Ferguson Residents Clean Up, Hope for Calm Night - WBOC-TV 16, Delmarvas News Leader, FOX 21 -

Ferguson Residents Clean Up, Hope for Calm Night

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FERGUSON, Mo. (AP) - Ferguson business owners and residents spent Wednesday boarding up windows and clearing debris after two nights of unrest over the grand jury decision in the Michael Brown case, even as protesters continued to hold scattered demonstrations in the area.

Several protesters managed to rush into St. Louis City Hall screaming "Shame, shame," leading police to lock down the building and call in more than a hundred extra officers. Police arrested three people, including one on an assault charge.

The demonstrators were among a group of about 200 that marched through downtown St. Louis and held a mock trial of Darren Wilson, the Ferguson police officer who shot and killed the unarmed Brown during an Aug. 9 struggle in that St. Louis suburb.

In Ferguson, meanwhile, many residents eager to get back a sense of normalcy were hoping to replace the nighttime chaos and unrest since the Monday's announcement of the grand jury decision with the relative calm the city has enjoyed during daylight hours. About a dozen people were painting over boarded-up windows on businesses in the suburb's downtown on Wednesday, where National Guardsmen were stationed every few feet and some looked down from rooftops.

"This is my Ferguson, you know?" said Kari Hobbs, 28, as she watched 17-year-old Molly Rogers paint "Love will Win" on a board that covered a smashed window at Cathy's Kitchen, a restaurant not far from the Ferguson Police Department.

"The stuff that happens at night and the people ... are watching on the national news? That is such a small bit of what's happening here," Hobbs said. "There's so much donation and charity going on with the businesses that have been affected and the people that have been affected."

There were no seats inside Cathy's Kitchen on Wednesday, and a line had formed at the back of the building. As a light snow fell, a diverse mix of residents, business people with the day off and journalists covering the protests enjoyed a pre-Thanksgiving lunch.

Jerome Jenkins, who runs the restaurant with his wife, Cathy, said he never considered closing his doors.

"It really wasn't about wondering if the building would get torched or not," Jenkins said. "Me and my wife, we expected it to get damaged ... we decided to go home, and we would live with whatever fate would give us."

He said it was protesters who helped spare his business during Monday night's chaos, when a dozen commercial buildings were burned to the ground.

"The criminals, the looters, whatever you want to call them: They're not protesters, they wanted to vandalize the place," Jenkins said. "And the protesters locked arms together and they surrounded our place and ... told them 'No, you're not going to touch this place.'"

An influx of guardsmen helped make Tuesday night much calmer, although there were still 58 arrests at area protests and demonstrators in Ferguson set fire to a squad car and broke windows at City Hall.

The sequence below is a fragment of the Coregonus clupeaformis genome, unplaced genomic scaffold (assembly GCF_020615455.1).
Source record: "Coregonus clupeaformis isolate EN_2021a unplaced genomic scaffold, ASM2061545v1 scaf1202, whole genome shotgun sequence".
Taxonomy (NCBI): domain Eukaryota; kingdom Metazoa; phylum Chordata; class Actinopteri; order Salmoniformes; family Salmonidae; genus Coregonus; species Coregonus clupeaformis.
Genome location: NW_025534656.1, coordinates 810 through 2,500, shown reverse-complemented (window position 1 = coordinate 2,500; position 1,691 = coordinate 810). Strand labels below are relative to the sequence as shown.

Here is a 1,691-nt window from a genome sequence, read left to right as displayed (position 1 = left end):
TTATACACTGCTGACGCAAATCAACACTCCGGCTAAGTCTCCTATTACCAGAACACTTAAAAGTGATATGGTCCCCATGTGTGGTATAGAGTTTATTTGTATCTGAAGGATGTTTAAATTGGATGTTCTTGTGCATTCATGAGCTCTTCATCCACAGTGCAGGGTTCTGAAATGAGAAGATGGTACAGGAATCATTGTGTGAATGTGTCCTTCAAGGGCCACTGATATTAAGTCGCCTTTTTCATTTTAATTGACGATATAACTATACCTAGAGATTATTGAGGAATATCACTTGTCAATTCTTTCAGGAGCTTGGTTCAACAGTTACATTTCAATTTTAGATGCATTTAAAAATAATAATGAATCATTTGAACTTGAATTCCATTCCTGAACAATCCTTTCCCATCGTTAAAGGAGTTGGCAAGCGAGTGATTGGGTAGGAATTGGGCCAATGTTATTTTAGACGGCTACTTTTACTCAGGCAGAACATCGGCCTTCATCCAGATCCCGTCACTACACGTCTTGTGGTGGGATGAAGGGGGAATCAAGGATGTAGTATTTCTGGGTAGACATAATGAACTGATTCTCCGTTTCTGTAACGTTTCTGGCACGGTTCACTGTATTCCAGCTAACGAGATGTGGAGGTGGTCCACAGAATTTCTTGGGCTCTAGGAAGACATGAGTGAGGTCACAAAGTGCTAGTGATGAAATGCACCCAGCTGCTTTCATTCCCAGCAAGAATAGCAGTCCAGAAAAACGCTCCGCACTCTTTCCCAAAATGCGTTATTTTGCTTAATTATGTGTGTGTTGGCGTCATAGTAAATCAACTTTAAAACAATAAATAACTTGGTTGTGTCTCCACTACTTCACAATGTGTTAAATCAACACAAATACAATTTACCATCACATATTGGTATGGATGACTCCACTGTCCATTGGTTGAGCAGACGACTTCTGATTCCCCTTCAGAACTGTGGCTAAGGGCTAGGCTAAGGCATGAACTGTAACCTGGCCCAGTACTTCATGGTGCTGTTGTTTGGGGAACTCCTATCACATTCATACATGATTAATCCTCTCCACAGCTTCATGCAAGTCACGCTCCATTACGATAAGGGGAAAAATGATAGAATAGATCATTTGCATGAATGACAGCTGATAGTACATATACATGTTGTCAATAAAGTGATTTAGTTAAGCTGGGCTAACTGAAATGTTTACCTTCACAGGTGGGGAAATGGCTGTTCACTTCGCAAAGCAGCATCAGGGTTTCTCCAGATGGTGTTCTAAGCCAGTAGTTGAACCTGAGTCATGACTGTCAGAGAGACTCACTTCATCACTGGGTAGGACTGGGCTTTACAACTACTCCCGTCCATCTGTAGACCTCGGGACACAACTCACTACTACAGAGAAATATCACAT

There have been demonstrations in cities throughout the U.S. since the grand jury's decision was announced. Most have been peaceful, with protesters rallying behind the refrain "hands up, don't shoot." But others haven't been calm, including a demonstration in Oakland, California, in which protesters vandalized several businesses, one in Minneapolis in which a car struck a protester and drove into others. And in Portland, Oregon, police used pepper spray and made arrests after about 300 people disrupted bus and light rail traffic.

Wilson, 28, broke his long public silence on Tuesday, saying during an interview with ABC News that he has a clean conscience because "I know I did my job right." Wilson, who had been on the Ferguson police force for less than three years before the shooting, said Brown's shooting was the first time he had fired his gun on the job.

Asked whether the encounter would have unfolded the same way if Brown had been white, Wilson said yes.

Attorneys for the Brown family vowed to push for federal charges against Wilson - there is an ongoing civil rights investigation - and said they think the grand jury process was rigged from the start to clear Wilson. One of them, Anthony Gray, suggested that the office of the county's top prosecutor, Bob McCulloch, presented certain testimony to discredit the process, including from witnesses who did not see the shooting.

But federal investigations of police misconduct face a steep legal standard, requiring proof that an officer willfully violated a victim's civil rights.

Testimony from Wilson that he felt threatened, and physical evidence almost certainly complicates any efforts to seek federal charges.

The Justice Department has also launched a broad probe into the Ferguson Police Department, looking for patterns of discrimination.

Attorney General Eric Holder said the department aims to complete those investigations as quickly as possible "to restore trust, to rebuild understanding and to foster cooperation between law enforcement and community members."

Regardless of the outcome of the federal investigations, Brown's family also could file a wrongful-death lawsuit against Wilson.

___

Link to grand jury documents: http://hosted.ap.org/specials/interactives/_documents/ferguson-shooting/ .

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